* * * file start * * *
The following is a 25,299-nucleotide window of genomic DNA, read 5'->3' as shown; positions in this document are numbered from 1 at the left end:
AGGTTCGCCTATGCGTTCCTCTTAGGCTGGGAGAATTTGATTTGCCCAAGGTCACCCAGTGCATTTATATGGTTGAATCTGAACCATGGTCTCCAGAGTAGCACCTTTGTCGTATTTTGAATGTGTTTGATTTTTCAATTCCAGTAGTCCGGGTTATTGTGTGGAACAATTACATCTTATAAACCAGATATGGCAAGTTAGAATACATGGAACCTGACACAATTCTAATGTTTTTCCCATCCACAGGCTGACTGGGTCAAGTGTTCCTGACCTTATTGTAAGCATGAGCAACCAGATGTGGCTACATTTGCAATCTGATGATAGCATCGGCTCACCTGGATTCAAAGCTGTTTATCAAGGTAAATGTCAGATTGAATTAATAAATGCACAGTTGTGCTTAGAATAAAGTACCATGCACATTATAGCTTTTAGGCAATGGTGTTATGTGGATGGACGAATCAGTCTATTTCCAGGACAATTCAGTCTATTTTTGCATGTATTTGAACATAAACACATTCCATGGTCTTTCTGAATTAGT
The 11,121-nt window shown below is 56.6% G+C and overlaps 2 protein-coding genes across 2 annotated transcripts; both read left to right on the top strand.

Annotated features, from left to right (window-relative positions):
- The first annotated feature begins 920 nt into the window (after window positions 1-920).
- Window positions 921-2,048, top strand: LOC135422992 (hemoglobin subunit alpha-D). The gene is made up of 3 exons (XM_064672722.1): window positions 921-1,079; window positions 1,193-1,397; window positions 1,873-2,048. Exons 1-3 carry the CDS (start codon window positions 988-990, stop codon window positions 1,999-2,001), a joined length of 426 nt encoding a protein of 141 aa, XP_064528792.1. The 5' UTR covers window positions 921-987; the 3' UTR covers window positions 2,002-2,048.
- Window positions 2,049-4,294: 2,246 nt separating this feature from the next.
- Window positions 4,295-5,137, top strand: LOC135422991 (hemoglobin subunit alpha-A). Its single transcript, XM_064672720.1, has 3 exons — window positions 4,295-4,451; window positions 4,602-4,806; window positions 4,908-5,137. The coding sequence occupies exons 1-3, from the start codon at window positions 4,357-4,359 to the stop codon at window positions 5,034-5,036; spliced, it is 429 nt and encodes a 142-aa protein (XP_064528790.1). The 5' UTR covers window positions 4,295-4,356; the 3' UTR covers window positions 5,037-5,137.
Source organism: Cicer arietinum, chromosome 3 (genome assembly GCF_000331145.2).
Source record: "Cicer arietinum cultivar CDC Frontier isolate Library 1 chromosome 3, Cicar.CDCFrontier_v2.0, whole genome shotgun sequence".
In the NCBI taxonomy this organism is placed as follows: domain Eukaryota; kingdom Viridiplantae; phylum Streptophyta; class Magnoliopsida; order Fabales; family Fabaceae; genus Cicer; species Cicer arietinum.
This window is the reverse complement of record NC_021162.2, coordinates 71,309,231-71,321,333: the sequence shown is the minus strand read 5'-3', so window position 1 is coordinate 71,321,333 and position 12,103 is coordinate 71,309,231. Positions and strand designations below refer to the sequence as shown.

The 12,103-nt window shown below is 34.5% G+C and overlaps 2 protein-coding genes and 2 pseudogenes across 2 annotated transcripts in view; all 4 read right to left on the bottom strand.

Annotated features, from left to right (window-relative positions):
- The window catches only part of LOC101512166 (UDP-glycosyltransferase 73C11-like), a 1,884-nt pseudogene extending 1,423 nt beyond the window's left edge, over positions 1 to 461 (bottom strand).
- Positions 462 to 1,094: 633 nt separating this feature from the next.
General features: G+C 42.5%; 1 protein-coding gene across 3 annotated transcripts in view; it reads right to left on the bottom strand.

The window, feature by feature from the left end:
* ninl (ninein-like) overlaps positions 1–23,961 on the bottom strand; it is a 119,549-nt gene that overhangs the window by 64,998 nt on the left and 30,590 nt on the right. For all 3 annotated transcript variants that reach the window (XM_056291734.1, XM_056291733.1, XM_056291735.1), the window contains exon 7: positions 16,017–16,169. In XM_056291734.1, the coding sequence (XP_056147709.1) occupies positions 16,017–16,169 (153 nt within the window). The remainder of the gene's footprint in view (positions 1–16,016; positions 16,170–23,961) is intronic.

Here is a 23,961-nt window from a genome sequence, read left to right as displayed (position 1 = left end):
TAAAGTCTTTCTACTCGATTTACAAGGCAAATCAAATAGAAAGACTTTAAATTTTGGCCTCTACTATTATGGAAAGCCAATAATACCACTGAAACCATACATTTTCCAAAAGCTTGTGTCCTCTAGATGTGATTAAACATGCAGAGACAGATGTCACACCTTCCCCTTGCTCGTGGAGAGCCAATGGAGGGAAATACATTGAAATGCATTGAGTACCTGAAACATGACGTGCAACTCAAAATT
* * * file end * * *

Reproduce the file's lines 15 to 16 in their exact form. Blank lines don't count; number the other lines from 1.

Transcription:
- The window catches only part of LOC101512166 (UDP-glycosyltransferase 73C11-like), a 1,884-nt pseudogene extending 1,423 nt beyond the window's left edge, over positions 1 to 461 (bottom strand).
- Positions 462 to 1,094: 633 nt separating this feature from the next.